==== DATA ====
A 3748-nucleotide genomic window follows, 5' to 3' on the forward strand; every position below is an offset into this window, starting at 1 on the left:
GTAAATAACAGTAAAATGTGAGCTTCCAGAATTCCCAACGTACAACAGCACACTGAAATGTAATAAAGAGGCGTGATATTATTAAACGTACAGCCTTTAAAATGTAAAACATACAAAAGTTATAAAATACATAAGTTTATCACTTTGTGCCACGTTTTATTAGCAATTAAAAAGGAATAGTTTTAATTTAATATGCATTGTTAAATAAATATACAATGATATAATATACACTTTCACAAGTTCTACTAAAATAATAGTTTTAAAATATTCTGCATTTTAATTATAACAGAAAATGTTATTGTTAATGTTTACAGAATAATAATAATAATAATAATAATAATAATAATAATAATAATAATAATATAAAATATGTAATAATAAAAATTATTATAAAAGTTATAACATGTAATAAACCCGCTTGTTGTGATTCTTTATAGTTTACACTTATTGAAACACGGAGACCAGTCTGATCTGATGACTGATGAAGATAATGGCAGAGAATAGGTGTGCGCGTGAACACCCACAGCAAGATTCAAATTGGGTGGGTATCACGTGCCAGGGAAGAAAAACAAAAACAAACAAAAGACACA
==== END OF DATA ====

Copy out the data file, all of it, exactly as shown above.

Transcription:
A 3748-nucleotide genomic window follows, 5' to 3' on the forward strand; every position below is an offset into this window, starting at 1 on the left:
GTAAATAACAGTAAAATGTGAGCTTCCAGAATTCCCAACGTACAACAGCACACTGAAATGTAATAAAGAGGCGTGATATTATTAAACGTACAGCCTTTAAAATGTAAAACATACAAAAGTTATAAAATACATAAGTTTATCACTTTGTGCCACGTTTTATTAGCAATTAAAAAGGAATAGTTTTAATTTAATATGCATTGTTAAATAAATATACAATGATATAATATACACTTTCACAAGTTCTACTAAAATAATAGTTTTAAAATATTCTGCATTTTAATTATAACAGAAAATGTTATTGTTAATGTTTACAGAATAATAATAATAATAATAATAATAATAATAATAATAATAATAATAATATAAAATATGTAATAATAAAAATTATTATAAAAGTTATAACATGTAATAAACCCGCTTGTTGTGATTCTTTATAGTTTACACTTATTGAAACACGGAGACCAGTCTGATCTGATGACTGATGAAGATAATGGCAGAGAATAGGTGTGCGCGTGAACACCCACAGCAAGATTCAAATTGGGTGGGTATCACGTGCCAGGGAAGAAAAACAAAAACAAACAAAAGACACA